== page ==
And then listen – and write all that feedback down. Give yourself a 30 day window to build the list. And at the end of that 30 day period, you will have identified somewhere between 5 and 10 “every day” safety processes that cause you and your teams a lot of pain, inefficiency, and unnecessary work.

You will now have your “top 10 list” of key features and functionality that, if solved, will significantly improve your EHS program.

2. Identify a cost (and potential ROI) for those activities 

Estimate the time: just like the first activity, keep this simple and straightforward. Next to every line item on the list you created, put in an estimate of how much time it takes to complete that activity each time it’s done. Doesn’t have to be perfect, just a decent estimate of how much time it takes to complete each one.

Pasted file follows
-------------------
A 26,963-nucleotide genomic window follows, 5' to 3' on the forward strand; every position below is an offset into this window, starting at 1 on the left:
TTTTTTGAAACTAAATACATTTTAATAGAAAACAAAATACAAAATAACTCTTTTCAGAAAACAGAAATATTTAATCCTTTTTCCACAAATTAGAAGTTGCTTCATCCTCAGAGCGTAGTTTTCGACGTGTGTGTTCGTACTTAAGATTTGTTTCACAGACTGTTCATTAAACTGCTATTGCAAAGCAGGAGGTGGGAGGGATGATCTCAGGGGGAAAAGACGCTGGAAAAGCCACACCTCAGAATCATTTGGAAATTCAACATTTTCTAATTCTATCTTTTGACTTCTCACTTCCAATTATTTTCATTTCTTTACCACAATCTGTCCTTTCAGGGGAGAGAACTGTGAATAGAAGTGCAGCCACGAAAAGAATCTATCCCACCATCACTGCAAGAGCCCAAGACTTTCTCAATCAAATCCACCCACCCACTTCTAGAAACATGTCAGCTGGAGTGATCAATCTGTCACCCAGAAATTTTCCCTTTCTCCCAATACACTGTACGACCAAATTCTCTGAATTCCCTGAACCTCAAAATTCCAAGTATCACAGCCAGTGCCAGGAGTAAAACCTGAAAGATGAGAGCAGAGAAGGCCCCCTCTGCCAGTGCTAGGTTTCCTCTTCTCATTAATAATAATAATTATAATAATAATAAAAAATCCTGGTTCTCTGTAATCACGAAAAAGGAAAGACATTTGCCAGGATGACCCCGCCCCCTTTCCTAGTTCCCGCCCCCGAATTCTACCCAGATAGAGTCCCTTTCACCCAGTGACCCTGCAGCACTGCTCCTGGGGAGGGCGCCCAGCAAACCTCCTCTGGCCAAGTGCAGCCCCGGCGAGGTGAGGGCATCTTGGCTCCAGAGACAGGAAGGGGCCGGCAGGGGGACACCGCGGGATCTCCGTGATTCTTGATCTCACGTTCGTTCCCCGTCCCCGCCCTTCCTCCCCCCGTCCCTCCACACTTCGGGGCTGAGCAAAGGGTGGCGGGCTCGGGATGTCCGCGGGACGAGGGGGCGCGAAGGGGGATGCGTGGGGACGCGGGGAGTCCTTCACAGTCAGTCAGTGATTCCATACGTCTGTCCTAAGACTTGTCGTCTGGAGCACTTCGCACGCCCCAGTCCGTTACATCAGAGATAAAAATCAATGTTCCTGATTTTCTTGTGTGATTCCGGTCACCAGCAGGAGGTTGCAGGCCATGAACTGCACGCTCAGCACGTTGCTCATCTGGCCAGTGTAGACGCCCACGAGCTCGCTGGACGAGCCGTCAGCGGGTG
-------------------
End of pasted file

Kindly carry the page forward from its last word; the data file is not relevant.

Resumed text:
Estimate the frequency: write down the frequency for that activity. For instance, your organization may require that you perform one behavior observation per day, per department. So if you have five departments, that’s five behavior observations per day. Estimate the time it takes to complete the observation, to review it, and complete the follow up activities or information based on the findings. 

Assign a wage: determine a fair “loaded” wage, so that you can begin to understand the direct costs of those activities.

Do the calculations: Time x Frequency x Wage = the actual DIRECT cost of what your company spends to perform, review, and follow up on those activities. If you do it honestly and accurately, those numbers will total up to a significant spend.